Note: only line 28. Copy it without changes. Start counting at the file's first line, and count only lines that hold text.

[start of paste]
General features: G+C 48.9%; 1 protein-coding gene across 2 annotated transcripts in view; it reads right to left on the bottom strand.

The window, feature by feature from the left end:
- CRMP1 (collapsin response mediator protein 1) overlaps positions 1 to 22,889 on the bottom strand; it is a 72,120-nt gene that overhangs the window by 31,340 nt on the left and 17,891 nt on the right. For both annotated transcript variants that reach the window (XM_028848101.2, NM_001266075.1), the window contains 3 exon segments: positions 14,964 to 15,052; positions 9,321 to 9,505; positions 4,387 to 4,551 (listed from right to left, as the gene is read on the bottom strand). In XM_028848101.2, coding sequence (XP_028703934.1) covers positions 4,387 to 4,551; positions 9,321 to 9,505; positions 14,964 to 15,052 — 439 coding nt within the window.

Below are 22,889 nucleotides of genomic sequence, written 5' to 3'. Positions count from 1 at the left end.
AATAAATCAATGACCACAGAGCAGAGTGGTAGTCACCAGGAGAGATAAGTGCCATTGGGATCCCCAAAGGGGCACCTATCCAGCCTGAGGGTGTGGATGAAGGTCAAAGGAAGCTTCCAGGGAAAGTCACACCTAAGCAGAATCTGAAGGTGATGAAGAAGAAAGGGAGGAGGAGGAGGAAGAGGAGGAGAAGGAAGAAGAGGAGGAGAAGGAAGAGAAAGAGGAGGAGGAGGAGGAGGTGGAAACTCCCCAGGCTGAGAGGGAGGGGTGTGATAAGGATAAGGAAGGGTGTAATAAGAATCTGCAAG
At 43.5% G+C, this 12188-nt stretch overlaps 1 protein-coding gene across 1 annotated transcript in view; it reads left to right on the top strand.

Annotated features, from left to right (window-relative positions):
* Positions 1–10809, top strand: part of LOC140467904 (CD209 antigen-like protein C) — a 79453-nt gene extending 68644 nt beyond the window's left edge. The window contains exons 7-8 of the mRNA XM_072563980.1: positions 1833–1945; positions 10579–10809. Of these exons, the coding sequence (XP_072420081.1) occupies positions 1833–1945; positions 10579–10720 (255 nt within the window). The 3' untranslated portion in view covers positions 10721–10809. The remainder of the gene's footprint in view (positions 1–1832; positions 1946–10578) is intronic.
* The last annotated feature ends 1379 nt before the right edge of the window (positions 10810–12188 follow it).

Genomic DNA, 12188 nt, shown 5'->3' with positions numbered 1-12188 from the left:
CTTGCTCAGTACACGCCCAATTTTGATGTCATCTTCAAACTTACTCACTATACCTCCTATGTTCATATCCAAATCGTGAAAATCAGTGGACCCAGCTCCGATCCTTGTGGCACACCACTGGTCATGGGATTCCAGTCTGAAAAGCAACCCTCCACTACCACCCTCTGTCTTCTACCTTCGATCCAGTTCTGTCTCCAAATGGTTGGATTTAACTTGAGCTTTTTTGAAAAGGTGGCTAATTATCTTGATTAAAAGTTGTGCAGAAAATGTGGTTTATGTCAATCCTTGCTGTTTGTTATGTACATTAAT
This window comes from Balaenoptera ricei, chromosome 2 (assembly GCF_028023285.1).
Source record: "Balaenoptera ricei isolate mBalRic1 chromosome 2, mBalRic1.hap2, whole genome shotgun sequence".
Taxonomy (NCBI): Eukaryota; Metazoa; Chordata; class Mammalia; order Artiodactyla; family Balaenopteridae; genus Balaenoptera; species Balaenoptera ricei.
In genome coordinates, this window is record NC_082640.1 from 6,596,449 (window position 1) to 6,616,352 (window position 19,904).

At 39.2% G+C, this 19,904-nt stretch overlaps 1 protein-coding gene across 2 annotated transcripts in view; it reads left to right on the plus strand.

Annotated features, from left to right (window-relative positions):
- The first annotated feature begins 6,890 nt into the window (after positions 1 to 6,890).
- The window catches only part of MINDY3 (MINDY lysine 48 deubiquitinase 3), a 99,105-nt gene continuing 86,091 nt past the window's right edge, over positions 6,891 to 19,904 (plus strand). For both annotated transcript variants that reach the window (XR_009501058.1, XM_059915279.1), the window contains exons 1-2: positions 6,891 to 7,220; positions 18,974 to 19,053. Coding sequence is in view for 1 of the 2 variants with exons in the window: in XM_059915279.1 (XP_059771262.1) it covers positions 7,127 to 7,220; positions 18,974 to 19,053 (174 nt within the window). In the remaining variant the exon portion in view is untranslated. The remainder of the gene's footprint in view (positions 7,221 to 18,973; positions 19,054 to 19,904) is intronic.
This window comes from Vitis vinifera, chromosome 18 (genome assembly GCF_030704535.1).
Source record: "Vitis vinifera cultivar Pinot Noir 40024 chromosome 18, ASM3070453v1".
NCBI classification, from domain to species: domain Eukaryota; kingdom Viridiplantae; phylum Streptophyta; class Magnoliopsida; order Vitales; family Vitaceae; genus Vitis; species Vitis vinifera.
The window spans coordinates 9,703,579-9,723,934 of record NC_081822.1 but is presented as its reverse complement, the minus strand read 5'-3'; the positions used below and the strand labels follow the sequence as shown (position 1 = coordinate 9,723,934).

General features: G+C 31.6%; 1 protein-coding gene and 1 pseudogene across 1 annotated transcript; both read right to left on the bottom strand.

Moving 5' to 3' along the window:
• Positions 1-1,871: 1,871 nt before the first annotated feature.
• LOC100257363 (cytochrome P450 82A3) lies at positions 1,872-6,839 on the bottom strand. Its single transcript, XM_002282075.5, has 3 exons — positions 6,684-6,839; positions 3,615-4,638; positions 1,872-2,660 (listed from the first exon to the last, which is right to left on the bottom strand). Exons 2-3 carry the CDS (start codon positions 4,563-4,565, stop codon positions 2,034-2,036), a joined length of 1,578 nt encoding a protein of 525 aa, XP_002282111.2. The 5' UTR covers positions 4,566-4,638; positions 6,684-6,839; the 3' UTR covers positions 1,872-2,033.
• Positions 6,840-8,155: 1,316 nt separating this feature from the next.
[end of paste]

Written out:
• Positions 6,840-8,155: 1,316 nt separating this feature from the next.